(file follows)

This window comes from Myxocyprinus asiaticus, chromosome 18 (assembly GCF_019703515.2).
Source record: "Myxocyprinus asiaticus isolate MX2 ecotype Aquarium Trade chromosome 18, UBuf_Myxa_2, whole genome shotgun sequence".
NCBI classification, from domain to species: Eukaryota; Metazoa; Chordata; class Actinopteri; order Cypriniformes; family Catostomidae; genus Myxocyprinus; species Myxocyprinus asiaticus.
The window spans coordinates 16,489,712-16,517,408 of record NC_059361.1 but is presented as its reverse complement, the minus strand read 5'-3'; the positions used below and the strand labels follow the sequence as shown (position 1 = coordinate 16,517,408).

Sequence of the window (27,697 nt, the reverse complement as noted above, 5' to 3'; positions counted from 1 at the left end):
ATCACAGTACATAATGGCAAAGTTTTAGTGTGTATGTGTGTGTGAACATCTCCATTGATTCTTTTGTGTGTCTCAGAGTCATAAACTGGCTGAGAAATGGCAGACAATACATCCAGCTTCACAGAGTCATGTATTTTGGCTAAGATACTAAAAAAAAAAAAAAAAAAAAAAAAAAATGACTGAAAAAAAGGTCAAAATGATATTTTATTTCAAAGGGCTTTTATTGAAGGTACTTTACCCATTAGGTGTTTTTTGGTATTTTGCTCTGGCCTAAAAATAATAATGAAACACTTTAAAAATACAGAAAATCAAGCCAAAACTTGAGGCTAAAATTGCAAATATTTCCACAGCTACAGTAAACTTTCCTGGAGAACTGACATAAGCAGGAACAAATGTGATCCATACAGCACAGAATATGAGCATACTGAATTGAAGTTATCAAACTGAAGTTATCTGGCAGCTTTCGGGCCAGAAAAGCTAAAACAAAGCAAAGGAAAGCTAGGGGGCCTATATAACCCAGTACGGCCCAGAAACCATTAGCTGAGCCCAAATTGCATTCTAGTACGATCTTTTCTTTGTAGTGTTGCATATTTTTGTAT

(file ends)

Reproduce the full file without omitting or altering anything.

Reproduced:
This window comes from Myxocyprinus asiaticus, chromosome 18 (assembly GCF_019703515.2).
Source record: "Myxocyprinus asiaticus isolate MX2 ecotype Aquarium Trade chromosome 18, UBuf_Myxa_2, whole genome shotgun sequence".
NCBI classification, from domain to species: Eukaryota; Metazoa; Chordata; class Actinopteri; order Cypriniformes; family Catostomidae; genus Myxocyprinus; species Myxocyprinus asiaticus.
The window spans coordinates 16,489,712-16,517,408 of record NC_059361.1 but is presented as its reverse complement, the minus strand read 5'-3'; the positions used below and the strand labels follow the sequence as shown (position 1 = coordinate 16,517,408).

Sequence of the window (27,697 nt, the reverse complement as noted above, 5' to 3'; positions counted from 1 at the left end):
ATCACAGTACATAATGGCAAAGTTTTAGTGTGTATGTGTGTGTGAACATCTCCATTGATTCTTTTGTGTGTCTCAGAGTCATAAACTGGCTGAGAAATGGCAGACAATACATCCAGCTTCACAGAGTCATGTATTTTGGCTAAGATACTAAAAAAAAAAAAAAAAAAAAAAAAAAATGACTGAAAAAAAGGTCAAAATGATATTTTATTTCAAAGGGCTTTTATTGAAGGTACTTTACCCATTAGGTGTTTTTTGGTATTTTGCTCTGGCCTAAAAATAATAATGAAACACTTTAAAAATACAGAAAATCAAGCCAAAACTTGAGGCTAAAATTGCAAATATTTCCACAGCTACAGTAAACTTTCCTGGAGAACTGACATAAGCAGGAACAAATGTGATCCATACAGCACAGAATATGAGCATACTGAATTGAAGTTATCAAACTGAAGTTATCTGGCAGCTTTCGGGCCAGAAAAGCTAAAACAAAGCAAAGGAAAGCTAGGGGGCCTATATAACCCAGTACGGCCCAGAAACCATTAGCTGAGCCCAAATTGCATTCTAGTACGATCTTTTCTTTGTAGTGTTGCATATTTTTGTAT